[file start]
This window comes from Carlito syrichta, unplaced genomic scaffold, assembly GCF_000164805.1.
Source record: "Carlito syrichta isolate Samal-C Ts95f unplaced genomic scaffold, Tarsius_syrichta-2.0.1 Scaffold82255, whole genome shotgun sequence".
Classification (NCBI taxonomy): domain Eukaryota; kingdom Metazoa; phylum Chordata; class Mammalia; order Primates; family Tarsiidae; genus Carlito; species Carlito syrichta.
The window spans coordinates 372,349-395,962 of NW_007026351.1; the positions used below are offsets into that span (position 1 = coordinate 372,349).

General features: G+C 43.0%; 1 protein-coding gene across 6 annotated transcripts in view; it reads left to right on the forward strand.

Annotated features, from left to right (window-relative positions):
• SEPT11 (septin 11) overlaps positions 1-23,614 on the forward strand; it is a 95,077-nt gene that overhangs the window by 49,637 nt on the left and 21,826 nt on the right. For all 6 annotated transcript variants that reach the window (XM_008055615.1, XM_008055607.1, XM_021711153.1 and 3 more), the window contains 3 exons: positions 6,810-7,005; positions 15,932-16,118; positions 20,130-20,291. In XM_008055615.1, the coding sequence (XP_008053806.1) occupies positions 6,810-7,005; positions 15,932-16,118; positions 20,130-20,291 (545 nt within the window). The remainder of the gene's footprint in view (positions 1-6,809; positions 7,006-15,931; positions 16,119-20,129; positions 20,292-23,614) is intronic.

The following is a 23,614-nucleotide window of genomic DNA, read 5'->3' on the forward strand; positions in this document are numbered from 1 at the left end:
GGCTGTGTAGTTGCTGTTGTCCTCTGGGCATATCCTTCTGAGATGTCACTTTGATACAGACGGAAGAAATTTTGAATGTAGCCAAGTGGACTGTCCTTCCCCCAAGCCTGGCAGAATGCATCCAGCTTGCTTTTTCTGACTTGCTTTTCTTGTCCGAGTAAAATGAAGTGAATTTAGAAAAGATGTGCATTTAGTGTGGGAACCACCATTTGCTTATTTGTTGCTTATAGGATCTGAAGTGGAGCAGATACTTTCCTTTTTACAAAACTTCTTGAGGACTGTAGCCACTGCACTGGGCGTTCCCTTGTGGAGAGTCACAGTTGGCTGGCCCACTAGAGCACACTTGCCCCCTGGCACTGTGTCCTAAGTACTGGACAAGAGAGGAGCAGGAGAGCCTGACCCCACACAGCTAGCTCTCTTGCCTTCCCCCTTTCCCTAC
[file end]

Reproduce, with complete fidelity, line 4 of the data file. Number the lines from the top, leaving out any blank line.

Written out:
The window spans coordinates 372,349-395,962 of NW_007026351.1; the positions used below are offsets into that span (position 1 = coordinate 372,349).